How to do this kettlebell workout for runners
I’ve created two training routes for you to try out. The first is supposed to replicate a steady-pace Sunday morning bible through the country lanes. Using a light kettlebell, your objective is to complete the pre-specified sets and reps. (Need advice on choosing the right kettlebell weight?)
You’ll notice that the training volume leans towards muscle endurance. This is consistent with the aim of workout one: to promote stamina in the muscles of the legs.
Route two, by contrast, is supposed to simulate a quad-punishing cross-country competition. Consisting of CrossFit-style AMRAPs, you’ll be battling against the clock as you fight to amass as many reps as possible.
Because the training volume is high, workout two possesses the capacity to stimulate your cardiovascular system while also promoting muscle endurance in the legs and heart.
Running workout key points
Ensure to warm up thoroughly before setting off.
Select the route most suited to your training goals and desired fitness outcomes. To recap:
Route one is a low-intensity muscle endurance-building workout that involves progressing through a series of sets and reps.
Route two consists of high-intensity AMRAPs that aim to promote muscle endurance and aerobic conditioning.
Conclude the workout with a cool-down and stretch.
Kettlebell workout for runners hints and tips
The temptation is to include running bouts somewhere (anywhere!) in the workout. I had to stop myself from doing this on at least three separate occasions. Of course, the purpose of this workout is to activate the same muscles and physiological systems as running, but without running. If achieved, we can still promote relevant fitness gains without running the risk of over-training. So, while you might want to sneak in a cheeky three-miler, it’s advisable to out-pace this temptation. Keep this a resistance training-only workout.
Related: Try this Kettlebell Circuit
I’ve selected the exercises based on their recognised effectiveness at developing lower body muscles that can translate to improved running performance. Of squats and lunges, for example, the authors of Stronger Legs and Lower Body maintain that they not only train the muscles to maintain correct ankle, knee, and hip alignment but also strengthen the muscles and connective tissues.’ As we saw above, they go on to suggest that such exercises can ‘prevent injury.’ They go on to say that ‘these exercises recruit a higher response from your muscles so that they’re engaging more muscle fibre with each rep.’ Put simply, you get more bang for your buck.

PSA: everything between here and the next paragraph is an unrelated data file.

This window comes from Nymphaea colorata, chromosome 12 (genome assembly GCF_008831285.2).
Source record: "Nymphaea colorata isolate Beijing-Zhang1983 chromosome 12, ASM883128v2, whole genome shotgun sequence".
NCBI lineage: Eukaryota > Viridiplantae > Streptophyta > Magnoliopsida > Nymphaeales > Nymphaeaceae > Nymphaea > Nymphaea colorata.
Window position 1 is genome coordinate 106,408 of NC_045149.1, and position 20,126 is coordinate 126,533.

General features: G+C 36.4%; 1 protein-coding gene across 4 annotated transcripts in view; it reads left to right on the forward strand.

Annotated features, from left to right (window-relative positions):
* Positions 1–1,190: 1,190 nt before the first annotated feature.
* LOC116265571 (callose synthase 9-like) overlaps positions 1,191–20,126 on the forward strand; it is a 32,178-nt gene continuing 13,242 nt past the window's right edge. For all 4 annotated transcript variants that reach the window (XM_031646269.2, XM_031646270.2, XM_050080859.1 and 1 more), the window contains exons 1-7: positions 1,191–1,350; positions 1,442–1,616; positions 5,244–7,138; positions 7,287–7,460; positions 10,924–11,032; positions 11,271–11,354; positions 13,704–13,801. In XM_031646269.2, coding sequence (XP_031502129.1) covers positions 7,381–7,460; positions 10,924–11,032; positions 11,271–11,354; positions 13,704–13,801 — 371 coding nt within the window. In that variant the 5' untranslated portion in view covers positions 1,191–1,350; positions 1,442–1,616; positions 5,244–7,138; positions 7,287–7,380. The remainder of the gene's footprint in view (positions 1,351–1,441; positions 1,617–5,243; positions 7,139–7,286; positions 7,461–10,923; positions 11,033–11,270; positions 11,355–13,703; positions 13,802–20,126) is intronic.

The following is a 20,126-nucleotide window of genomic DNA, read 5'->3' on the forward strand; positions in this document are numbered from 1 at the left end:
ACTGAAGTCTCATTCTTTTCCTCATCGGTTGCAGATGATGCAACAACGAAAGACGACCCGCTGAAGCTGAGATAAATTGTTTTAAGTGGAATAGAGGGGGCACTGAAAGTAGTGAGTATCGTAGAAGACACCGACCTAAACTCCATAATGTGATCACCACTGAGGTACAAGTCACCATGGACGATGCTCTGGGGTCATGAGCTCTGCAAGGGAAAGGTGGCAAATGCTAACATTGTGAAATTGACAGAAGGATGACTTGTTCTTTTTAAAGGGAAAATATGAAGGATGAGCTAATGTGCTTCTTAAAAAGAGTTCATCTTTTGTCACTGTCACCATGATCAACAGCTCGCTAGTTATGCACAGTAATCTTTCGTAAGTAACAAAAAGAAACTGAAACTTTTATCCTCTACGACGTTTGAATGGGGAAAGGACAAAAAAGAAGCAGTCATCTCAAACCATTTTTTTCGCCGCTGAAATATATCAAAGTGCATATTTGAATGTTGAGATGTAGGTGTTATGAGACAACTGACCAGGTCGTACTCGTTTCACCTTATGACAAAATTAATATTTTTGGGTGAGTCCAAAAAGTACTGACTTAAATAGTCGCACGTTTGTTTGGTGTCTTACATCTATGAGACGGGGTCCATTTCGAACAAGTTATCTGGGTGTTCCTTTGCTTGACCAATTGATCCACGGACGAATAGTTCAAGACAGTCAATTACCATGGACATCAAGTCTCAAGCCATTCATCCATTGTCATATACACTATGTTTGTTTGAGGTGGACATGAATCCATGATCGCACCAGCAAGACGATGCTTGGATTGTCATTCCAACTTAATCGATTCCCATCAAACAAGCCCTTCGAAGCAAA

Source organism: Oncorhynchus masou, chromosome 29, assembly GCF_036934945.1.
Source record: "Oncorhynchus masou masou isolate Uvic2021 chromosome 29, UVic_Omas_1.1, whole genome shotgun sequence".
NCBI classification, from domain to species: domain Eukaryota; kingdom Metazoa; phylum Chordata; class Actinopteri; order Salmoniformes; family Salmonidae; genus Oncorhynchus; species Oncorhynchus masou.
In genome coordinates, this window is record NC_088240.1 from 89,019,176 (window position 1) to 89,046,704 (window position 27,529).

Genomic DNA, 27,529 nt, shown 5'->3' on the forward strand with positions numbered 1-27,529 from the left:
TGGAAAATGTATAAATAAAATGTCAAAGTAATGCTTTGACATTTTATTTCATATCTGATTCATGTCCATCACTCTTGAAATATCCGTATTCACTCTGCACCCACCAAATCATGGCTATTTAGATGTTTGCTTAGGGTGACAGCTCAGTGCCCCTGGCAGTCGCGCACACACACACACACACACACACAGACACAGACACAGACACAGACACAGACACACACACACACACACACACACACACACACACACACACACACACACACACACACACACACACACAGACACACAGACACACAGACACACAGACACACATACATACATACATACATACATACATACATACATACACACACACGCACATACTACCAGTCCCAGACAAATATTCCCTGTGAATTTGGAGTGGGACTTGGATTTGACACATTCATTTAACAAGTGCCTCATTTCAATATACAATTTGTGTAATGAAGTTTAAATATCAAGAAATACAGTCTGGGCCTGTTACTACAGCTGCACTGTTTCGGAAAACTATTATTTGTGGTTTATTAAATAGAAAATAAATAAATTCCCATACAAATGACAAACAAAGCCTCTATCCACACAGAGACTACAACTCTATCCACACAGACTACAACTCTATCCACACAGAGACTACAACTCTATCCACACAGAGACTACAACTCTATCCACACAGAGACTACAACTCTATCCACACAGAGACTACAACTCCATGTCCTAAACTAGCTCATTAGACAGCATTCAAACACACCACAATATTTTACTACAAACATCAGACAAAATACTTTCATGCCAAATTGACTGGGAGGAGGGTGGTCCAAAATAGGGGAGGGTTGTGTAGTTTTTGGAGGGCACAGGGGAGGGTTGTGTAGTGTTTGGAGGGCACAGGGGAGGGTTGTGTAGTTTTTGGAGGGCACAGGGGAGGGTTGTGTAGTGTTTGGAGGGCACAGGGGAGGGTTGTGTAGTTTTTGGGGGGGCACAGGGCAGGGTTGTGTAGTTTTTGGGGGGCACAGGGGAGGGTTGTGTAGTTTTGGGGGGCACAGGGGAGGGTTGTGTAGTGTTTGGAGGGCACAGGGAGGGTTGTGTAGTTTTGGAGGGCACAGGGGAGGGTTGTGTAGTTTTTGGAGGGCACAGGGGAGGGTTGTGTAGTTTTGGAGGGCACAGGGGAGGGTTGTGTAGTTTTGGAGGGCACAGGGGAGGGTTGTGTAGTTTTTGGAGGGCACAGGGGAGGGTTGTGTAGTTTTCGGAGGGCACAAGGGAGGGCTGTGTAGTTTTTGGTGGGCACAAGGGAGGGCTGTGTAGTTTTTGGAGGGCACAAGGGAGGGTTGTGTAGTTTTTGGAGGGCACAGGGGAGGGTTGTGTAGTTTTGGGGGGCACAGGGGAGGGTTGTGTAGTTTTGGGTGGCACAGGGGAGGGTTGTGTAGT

Related: HIIT Running workout
But if for whatever you need to replace an exercise, you should do so. Don’t worry about deviating from the plans. If it helps, use them as a framework. However, when changing exercises, try substituting it with a close alternative. For example, let’s say you can’t perform plyometric squat jumps, perhaps because you’ve got sore knees from too much pavement pounding, instead you could settle for plain old air squats or depth jumps on a crash mat.
Enjoyed this workout?
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About Adam Priest –
A former Royal Marines Commando, Adam Priest is a content writer, college lecturer, and health and wellbeing practitioner. He is also a fitness author and contributor to other websites. Connect with Adam via LinkedIn or firstname.lastname@example.org.